Please visit the website for times of services and details of other events.
The mission of Notre Dame de France is to:
- Create, maintain, enhance the pastoral care of the Roman Catholic Francophone community in London as an ethnic chaplaincy
- Evangelise in word and action
- Reach beyond the Francophone community in London,to touch the lives of the people in the West End
- Provide religious education and sacramental preparation for children and adults
- Engage in charitable works and other evangelisation activities
Notre Dame de France Chaplaincy to the French speaking Catholics in London
The church was built in 1868 within the existing walls of the rotunda of a panorama built by Burford in 1793. Along with a school and a hospital, it was part of a large mission entrusted to the Marist Fathers to respond to the dire needs of the French community which was living at the time in the area of Leicester Square and Soho. The building was executed according to the design of August Boileau who was one of the first architects to use steel in architecture. The church was badly hit by a bomb during WWII and reconstruction was needed.
The new building designed by Hector Corfiato was inaugurated in 1954 and kept the original circular plan. Famous artists contributed to its decoration: over the porch outside the visitor is welcomed by a Mater Misericordiae protecting the people carved by George Saupique; the reliefs decorating the jambs of the door below were executed by his 19 students at the Paris Ecole des Beaux Arts. Inside, above the main altar, a tapestry by the Benedictine monk Dom Robert de Chaunac woven at Aubusson immediately attracts the eye; in one of the side chapels Jean Cocteau executed a mural representing scenes of Our Lady’s life. On the other side, the baptismal fonts are made of pink sandstone and are the work of craftsmen from Strasbourg. In the gallery above stands a copy of the statute of Notre Dame des Victoires in Paris.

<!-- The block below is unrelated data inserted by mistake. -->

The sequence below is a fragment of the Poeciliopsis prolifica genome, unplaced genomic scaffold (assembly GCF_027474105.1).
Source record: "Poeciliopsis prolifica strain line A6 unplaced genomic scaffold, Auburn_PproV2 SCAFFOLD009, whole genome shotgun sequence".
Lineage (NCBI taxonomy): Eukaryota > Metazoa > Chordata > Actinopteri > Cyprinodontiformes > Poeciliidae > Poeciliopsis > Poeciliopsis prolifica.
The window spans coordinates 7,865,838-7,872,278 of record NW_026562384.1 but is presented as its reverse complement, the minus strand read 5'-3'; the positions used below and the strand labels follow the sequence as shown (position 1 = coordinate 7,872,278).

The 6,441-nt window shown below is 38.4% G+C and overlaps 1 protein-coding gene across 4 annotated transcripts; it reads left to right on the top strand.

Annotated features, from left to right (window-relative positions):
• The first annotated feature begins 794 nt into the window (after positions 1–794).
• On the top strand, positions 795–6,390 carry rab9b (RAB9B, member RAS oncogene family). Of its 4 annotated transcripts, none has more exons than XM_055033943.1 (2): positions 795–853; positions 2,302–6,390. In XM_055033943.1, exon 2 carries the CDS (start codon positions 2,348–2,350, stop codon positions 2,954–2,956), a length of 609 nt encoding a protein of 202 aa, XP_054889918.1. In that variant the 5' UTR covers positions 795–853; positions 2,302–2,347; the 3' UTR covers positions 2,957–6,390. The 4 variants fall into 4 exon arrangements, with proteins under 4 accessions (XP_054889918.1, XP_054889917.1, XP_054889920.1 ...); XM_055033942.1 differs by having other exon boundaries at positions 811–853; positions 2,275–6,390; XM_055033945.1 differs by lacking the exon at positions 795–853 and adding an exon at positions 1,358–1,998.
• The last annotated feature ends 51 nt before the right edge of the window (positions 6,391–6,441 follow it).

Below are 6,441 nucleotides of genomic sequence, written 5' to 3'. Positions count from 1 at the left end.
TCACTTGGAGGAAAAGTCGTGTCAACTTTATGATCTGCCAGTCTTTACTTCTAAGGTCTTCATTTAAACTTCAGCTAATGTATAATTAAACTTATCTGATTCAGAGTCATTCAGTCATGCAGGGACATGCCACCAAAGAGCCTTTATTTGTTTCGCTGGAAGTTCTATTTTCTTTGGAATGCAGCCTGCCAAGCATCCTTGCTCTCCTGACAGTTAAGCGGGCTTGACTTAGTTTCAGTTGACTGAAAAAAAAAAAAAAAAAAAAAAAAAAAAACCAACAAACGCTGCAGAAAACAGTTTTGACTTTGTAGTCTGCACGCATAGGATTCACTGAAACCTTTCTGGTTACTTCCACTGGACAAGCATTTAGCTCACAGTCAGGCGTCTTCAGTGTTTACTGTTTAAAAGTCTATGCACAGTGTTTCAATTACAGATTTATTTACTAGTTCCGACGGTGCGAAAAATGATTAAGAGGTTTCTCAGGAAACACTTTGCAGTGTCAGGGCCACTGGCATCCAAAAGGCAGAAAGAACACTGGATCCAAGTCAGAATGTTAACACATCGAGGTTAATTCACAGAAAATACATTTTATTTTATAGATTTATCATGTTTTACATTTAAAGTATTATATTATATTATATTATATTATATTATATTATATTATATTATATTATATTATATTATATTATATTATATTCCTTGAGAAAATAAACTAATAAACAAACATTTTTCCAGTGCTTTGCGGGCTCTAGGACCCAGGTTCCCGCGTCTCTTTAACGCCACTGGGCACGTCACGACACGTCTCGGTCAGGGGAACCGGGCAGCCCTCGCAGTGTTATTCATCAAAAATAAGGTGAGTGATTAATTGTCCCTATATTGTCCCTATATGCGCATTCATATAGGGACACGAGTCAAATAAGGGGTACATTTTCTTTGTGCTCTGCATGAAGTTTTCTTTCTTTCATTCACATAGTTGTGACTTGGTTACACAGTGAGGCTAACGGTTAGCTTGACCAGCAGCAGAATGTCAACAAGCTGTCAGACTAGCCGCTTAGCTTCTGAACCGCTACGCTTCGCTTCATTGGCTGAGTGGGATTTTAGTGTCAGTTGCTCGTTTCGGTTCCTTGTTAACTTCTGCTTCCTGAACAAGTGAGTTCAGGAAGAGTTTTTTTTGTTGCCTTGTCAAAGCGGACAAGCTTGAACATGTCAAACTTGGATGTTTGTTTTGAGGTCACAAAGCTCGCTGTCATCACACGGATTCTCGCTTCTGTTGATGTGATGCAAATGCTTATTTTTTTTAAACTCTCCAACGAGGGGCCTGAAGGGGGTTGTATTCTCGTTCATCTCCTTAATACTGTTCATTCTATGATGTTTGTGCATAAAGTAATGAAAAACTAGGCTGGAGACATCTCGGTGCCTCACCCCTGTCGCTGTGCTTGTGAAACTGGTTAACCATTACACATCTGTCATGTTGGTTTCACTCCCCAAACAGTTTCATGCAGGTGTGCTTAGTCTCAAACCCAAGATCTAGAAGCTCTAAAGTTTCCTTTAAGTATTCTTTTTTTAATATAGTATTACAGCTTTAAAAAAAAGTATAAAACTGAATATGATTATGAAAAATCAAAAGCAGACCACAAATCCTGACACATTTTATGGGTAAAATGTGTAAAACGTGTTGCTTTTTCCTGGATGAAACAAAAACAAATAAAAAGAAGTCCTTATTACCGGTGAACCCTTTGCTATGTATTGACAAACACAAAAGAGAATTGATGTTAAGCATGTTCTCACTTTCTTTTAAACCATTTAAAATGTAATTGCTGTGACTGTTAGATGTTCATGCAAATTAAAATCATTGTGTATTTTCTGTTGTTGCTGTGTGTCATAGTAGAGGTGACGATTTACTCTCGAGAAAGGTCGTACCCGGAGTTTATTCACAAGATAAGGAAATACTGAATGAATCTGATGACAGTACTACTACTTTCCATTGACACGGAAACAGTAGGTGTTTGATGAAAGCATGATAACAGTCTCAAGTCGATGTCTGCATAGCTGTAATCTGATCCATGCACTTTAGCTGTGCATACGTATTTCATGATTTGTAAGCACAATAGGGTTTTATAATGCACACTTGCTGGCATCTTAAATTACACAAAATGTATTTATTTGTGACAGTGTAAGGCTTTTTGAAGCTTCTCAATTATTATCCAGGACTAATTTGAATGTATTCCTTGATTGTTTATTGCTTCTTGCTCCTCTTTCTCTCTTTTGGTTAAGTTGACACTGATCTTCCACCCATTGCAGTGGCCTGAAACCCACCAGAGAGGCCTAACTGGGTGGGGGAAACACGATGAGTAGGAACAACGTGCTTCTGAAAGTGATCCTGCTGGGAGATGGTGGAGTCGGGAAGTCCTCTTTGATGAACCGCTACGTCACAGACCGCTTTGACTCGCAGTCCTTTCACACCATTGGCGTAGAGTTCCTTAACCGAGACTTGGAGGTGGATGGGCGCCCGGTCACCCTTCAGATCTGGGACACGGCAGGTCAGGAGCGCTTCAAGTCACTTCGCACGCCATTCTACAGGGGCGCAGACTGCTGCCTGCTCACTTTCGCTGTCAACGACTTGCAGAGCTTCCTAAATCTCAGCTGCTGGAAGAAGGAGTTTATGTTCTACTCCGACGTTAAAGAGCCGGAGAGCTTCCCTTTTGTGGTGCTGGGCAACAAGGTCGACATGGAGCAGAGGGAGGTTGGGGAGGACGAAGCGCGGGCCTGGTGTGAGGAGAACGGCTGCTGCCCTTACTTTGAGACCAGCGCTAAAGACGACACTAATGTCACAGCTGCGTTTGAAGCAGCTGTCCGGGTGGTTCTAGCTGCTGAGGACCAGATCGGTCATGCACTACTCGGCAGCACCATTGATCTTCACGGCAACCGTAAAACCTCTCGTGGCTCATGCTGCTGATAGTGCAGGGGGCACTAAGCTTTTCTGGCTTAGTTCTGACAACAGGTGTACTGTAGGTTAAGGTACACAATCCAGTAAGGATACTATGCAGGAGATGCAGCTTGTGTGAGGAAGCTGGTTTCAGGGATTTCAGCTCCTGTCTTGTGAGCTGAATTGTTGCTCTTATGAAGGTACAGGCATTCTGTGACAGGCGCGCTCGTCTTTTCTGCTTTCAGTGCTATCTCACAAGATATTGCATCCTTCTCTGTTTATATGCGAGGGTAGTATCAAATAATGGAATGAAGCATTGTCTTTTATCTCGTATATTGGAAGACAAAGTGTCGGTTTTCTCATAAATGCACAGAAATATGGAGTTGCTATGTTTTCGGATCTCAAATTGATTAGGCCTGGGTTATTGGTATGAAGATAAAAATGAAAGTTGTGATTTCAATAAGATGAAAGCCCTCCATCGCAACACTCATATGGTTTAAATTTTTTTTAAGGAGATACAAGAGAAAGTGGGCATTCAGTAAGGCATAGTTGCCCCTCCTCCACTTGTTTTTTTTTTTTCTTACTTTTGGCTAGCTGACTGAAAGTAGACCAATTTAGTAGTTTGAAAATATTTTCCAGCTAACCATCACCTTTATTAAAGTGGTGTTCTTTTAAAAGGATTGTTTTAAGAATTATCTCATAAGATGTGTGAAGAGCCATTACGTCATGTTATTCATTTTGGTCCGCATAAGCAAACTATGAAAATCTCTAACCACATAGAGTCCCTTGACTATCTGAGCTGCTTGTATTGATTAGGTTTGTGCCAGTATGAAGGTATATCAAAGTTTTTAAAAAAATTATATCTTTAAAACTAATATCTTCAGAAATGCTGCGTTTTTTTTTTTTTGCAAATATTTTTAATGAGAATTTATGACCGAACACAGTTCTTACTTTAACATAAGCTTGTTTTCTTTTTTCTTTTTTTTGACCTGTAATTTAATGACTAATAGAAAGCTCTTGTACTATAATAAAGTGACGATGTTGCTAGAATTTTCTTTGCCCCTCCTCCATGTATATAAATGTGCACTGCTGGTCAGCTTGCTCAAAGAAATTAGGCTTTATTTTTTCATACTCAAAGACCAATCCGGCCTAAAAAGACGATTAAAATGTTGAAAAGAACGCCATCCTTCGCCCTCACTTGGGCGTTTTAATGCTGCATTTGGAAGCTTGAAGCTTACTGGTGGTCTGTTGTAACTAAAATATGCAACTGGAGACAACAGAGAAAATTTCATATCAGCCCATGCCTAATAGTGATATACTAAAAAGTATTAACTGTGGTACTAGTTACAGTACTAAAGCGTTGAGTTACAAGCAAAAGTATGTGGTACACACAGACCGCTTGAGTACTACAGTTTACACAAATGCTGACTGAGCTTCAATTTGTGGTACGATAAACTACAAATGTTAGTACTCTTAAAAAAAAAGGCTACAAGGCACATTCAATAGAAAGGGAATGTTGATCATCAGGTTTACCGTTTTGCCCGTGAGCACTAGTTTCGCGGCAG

In spite of a gradual geographical shift of the French population away from the area, the Marist Fathers are still in charge of their spiritual welfare and in particular are responsible for the chaplaincy attached to the French Lycee of South Kensington and also the pastoral needs of other French primary schools in London. The community’s pastoral care extends also locally.
The Marists are at the origin of a social and information centre for young people created in 1951 and still operating today: the Centre Charles Peguy. A Refugee Centre created in 1996 is also supported and housed by the church. Many French speakers from the African continent come to worship and meet socially in the church. A branch of the conference St Vincent de Paul meets weekly. The Hall nearby is host to other groups such as the AA and an Alpha course in French.
The church strives to provide a peaceful place for the many visitors passing through the Leicester Square area. A small room has been set aside in the church to provide a place where people can talk confidentially. Volunteers are offering this service every weekday afternoon.
The original organ was rebuilt and enlarged several times but has kept many of its 1868 pipes. It is uniquely appropriate for the accompaniment and improvisational requirements of the French liturgy. It can be heard at the weekend’s masses as well as during monthly recitals.